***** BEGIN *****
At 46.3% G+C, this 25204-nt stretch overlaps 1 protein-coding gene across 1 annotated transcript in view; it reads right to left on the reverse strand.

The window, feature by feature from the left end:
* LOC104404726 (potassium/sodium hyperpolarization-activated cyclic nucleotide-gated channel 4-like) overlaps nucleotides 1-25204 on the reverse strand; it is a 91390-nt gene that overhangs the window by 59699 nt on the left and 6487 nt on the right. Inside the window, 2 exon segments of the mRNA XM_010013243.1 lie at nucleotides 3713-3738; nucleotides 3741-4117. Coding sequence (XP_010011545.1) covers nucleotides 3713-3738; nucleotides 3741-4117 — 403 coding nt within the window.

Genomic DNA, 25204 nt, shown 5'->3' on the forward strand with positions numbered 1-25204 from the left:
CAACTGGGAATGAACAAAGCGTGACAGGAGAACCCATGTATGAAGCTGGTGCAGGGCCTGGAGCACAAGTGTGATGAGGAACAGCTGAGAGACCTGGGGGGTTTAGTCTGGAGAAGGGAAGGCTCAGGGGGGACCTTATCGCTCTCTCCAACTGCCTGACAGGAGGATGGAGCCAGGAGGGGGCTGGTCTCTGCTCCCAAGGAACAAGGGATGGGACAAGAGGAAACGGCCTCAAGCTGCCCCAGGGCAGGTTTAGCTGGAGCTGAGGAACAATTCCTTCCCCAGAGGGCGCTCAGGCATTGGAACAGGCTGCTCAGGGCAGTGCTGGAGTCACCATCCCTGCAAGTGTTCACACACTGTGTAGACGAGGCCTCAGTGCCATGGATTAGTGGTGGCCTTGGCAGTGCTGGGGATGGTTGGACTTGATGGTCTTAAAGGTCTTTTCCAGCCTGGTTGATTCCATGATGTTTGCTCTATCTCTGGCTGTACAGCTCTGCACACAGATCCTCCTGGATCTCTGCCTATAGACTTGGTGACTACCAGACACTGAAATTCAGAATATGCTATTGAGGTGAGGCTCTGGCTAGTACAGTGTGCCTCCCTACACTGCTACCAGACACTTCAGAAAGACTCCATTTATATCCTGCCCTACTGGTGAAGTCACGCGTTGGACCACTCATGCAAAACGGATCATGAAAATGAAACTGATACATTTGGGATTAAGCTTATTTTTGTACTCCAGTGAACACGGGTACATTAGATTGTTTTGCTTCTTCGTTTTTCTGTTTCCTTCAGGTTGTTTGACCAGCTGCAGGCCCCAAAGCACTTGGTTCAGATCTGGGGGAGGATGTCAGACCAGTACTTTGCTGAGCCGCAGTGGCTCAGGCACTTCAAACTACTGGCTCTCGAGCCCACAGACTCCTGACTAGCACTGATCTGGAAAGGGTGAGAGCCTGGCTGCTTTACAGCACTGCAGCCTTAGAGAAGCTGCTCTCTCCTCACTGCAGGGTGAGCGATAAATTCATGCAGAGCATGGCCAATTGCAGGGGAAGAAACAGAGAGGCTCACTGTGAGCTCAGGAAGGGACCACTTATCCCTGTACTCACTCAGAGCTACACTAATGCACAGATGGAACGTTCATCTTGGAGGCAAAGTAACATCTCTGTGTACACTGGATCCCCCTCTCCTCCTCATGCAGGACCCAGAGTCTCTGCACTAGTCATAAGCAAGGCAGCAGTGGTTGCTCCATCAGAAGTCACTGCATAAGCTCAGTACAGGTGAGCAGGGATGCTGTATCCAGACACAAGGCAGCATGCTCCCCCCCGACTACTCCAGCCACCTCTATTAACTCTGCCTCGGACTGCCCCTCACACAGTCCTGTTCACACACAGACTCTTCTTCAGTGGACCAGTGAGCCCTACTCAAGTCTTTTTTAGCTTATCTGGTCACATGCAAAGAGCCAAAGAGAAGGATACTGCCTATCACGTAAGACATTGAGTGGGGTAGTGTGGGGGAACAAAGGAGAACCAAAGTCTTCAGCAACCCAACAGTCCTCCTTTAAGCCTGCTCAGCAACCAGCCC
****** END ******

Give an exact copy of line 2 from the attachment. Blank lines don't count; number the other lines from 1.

The window, feature by feature from the left end: